Image QualityWith the default settings, the picture is pretty easy on the eye—and is nothing like reality! Fortunately, you can get a more realistic representation of the director's intentions by switching to 'IFS Expert 1' mode.
Colour handling in IFS Expert 1 mode: average deltaE: 2.0
The first big change is that the colour reproduction is accurate, with the deltaE falling to 2. The colour temperature still leaves things looking too blue, at 8000 K instead of 6500 K, and that's something we couldn't fix.
Contrast ratio in 'IFS Expert 1' mode: 1400:1
Compared to competition from TVs like the Sony Bravia 55HX923 or the Toshiba Cevo 55ZL1, LG's dynamic backlighting is pretty disappointing. Dark areas where there should be no backlighting aren't situated accurately, and if light areas are nearby, then some of the backlighting leaks across. As a result, we measured average black levels of 0.14 cd/m², giving a contrast ratio of 1400:1. That's far from impressive when other TVs can produce blacks as dark as 0.05 cd/m² without dynamic backlighting.
HD films look quite simply excellent thanks to the TruMotion 400 Hz mode, which is a combination of a 200 Hz refresh rate and a 200 Hz backlight sweep. We recommend switching to user mode, and then setting both Judder and Blur to 0. Although that might seem counter-intuitive, even at zero jerkiness and ghosting are both eliminated so there's no need to go any higher.
Clouding and banding
On the subject of settings, we don't recommend taking the dynamic backlighting beyond 'low', otherwise you'll end up with white areas that are overexposed and lose detail in darker areas. That way, the LEDs are never fully turned off, leaving a small problem with clouding in the corners of the screen. Fortunately, there's no problem with blooming during movies.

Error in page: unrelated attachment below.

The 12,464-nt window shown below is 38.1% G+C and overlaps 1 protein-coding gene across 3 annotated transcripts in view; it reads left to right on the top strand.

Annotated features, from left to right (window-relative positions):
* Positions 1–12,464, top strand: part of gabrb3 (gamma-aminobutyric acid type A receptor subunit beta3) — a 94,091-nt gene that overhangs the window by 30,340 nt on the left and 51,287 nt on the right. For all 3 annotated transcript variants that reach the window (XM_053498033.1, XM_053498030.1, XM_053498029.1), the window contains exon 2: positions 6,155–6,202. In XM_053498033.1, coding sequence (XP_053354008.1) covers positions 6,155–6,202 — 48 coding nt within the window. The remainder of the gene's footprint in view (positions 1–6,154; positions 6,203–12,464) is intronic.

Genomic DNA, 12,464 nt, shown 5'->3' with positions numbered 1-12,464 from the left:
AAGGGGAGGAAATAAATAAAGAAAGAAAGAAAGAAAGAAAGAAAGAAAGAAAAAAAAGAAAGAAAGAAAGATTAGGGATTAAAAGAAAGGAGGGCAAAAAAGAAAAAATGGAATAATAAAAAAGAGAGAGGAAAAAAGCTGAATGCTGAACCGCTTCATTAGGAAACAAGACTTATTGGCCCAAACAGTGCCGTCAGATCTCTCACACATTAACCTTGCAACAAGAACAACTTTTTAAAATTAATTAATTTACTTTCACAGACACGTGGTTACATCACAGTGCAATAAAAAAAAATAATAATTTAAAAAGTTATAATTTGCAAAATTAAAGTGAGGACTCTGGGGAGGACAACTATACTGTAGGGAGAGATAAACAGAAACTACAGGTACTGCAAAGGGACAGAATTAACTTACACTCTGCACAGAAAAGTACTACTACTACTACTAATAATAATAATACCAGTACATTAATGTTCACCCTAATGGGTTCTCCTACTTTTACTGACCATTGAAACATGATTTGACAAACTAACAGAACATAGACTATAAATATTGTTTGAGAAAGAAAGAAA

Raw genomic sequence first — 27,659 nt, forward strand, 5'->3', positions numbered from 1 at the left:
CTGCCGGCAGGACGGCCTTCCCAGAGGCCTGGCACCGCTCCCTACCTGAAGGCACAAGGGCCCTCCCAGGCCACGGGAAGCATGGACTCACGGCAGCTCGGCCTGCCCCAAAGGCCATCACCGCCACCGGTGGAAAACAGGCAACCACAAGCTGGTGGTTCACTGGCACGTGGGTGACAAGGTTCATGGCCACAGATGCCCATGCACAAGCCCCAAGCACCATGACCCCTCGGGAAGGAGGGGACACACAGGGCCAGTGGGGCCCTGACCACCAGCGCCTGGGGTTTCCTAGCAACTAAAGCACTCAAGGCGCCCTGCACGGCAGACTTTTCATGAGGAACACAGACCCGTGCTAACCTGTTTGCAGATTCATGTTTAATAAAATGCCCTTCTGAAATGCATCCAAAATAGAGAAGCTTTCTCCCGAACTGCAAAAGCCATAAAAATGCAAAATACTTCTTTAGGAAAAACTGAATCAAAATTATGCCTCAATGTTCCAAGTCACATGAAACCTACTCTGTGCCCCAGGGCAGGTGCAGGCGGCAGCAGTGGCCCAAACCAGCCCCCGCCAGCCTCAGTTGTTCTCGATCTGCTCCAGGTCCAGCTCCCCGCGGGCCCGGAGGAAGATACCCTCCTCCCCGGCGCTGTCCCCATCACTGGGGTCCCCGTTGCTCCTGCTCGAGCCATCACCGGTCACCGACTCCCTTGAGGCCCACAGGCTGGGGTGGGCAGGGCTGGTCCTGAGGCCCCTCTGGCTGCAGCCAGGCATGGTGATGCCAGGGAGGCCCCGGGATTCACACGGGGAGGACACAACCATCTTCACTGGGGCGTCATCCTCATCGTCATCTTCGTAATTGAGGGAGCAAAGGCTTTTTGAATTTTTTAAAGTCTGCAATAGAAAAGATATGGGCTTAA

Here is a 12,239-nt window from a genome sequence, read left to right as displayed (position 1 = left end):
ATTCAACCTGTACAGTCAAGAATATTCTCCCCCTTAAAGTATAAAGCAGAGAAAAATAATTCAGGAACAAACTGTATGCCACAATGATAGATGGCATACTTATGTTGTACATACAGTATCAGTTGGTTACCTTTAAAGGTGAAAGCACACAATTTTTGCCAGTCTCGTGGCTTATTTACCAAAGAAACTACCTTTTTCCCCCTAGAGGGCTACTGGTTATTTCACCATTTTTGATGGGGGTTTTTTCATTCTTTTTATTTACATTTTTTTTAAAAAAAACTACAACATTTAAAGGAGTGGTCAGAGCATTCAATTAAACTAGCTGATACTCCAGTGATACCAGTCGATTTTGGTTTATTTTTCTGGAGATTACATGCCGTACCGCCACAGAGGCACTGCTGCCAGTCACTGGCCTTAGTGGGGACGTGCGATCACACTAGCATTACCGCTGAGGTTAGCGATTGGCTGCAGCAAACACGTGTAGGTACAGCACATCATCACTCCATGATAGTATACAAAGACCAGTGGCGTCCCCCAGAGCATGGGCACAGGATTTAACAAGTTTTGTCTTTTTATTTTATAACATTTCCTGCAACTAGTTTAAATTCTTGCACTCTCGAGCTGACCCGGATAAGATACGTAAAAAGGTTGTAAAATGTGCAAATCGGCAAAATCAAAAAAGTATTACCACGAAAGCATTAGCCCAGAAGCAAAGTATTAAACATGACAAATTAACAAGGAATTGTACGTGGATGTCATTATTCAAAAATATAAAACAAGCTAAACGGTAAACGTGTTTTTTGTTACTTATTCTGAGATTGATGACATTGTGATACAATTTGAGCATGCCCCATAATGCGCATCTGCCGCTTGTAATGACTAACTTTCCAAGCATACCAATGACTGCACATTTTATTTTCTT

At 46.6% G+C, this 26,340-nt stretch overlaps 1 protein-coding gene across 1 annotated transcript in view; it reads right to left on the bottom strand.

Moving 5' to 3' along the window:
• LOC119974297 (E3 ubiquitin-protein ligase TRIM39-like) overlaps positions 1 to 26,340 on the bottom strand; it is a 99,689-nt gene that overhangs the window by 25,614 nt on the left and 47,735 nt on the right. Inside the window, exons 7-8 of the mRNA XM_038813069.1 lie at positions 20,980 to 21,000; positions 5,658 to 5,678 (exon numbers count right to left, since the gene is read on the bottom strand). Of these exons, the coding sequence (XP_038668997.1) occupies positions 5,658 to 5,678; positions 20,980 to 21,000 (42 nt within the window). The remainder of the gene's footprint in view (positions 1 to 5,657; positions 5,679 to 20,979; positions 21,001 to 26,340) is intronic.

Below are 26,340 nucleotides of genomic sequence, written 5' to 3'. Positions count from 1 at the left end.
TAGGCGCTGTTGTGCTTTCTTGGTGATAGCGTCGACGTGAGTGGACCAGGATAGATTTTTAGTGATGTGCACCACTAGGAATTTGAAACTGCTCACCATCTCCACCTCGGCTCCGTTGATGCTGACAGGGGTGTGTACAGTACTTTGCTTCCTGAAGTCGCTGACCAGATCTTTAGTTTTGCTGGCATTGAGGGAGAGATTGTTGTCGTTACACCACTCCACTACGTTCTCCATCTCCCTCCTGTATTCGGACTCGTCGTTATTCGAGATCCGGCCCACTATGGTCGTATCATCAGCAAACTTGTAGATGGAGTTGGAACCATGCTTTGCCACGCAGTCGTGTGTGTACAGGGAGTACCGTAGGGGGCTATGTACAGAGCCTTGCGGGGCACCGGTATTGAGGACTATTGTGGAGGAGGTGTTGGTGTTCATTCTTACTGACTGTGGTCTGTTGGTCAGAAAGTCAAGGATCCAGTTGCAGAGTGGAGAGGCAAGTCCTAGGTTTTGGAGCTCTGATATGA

The LW980 did prove itself susceptible to banding with some of our test cards, visible as horizontal lines that are darker than other parts of the picture. However, when we tried with actual content, rather than just a static test card, we couldn't pick it out.
Image Quality: 3DSwitching from active to passive technology for 3D viewing has several advantages, but one major disadvantage. In order to cram two pictures into a single frame, the polarisation of each individual line alters so that it can be seen either by the left eye or the right. As a result, the effective resolution is halved from 1920 x 1080 pixels to 1920 x 540 pixels. Furthermore, until you're sitting around three metres back, the 540 black lines are all visible on the screen too.
Once you're sitting in the right place, content that has been converted from 2D to 3D doesn't look great, but with a Blu-ray 3D disc, the results are excellent. You really feel you're watching in three dimensions. The problems are there too, though, including crosstalk, or interference between the signals for each eye, which is nevertheless pretty minimal.
Here's what we saw through the glasses (LG 55LW980 above, Sony HX923 below):
With a perfect result, we shouldn't see any trace of the 'R' frame on the left, and, vice versa, none of the 'L' frame on the right. For the time being, only plasmas from Samsung and Panasonic get this right.We're glad to report that no fewer than seven pairs of 3D glasses are included, including two black pairs and one each in green, white, orange, light blue and dark blue, meaning the kids will be able to pick their favourite. And you should always have a spare pair if one of them is damaged unless there are an awful lot of you!